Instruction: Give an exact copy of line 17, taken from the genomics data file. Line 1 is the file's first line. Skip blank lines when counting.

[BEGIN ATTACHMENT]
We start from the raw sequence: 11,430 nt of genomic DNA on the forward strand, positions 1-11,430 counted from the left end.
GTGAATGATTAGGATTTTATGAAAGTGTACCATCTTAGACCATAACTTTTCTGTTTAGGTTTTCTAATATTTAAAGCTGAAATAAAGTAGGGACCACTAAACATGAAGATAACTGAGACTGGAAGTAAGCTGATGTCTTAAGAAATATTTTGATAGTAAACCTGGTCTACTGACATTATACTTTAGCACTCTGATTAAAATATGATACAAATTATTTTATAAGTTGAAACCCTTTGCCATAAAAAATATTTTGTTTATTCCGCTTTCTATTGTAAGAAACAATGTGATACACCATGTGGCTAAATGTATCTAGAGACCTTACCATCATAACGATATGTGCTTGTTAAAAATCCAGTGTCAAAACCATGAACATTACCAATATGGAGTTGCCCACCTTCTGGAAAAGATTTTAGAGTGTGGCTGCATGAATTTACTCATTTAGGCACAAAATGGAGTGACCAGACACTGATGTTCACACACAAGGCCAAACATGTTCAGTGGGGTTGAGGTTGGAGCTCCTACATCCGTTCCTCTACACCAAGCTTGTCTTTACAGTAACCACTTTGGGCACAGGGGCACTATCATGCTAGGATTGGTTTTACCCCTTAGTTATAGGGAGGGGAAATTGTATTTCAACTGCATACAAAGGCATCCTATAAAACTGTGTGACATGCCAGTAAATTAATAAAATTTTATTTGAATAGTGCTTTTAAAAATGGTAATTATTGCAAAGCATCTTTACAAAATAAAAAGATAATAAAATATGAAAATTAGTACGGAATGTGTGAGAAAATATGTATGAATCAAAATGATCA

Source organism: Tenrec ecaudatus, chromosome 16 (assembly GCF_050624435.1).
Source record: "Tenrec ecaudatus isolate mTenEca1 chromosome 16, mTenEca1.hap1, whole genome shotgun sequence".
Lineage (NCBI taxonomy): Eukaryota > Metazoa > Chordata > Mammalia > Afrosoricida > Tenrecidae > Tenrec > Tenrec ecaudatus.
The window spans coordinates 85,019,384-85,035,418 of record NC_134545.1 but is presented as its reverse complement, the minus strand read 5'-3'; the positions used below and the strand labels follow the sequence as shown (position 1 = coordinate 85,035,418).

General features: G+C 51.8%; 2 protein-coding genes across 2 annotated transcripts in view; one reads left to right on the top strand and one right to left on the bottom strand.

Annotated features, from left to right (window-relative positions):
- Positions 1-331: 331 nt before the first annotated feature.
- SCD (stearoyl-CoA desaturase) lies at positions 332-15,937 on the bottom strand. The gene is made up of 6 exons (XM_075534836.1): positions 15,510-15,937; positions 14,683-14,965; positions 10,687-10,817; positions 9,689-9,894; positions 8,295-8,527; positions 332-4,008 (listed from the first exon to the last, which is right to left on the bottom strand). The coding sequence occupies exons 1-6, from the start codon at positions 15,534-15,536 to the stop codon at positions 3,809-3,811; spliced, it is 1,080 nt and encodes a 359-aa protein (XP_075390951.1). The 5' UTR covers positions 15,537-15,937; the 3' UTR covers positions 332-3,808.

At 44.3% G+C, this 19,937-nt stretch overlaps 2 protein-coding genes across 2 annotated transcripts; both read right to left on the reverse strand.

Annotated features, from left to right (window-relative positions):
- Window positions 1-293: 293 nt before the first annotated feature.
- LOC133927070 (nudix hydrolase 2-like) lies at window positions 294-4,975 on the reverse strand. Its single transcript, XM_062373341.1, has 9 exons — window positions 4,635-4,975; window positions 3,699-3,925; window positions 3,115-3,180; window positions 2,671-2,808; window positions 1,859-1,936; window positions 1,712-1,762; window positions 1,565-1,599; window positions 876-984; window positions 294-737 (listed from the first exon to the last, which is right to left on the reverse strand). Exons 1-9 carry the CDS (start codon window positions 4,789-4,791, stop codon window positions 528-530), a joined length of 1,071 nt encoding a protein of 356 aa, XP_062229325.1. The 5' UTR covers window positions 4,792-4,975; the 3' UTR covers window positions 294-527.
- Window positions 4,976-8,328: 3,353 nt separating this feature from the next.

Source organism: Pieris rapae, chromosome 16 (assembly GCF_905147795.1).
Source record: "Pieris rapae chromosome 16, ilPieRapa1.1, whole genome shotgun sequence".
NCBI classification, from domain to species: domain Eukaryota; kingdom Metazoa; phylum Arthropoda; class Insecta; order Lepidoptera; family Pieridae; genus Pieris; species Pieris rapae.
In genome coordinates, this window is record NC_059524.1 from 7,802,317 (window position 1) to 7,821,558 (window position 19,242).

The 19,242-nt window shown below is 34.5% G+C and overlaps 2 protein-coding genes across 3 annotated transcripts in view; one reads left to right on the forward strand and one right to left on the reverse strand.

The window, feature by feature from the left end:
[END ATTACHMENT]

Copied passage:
Source record: "Pieris rapae chromosome 16, ilPieRapa1.1, whole genome shotgun sequence".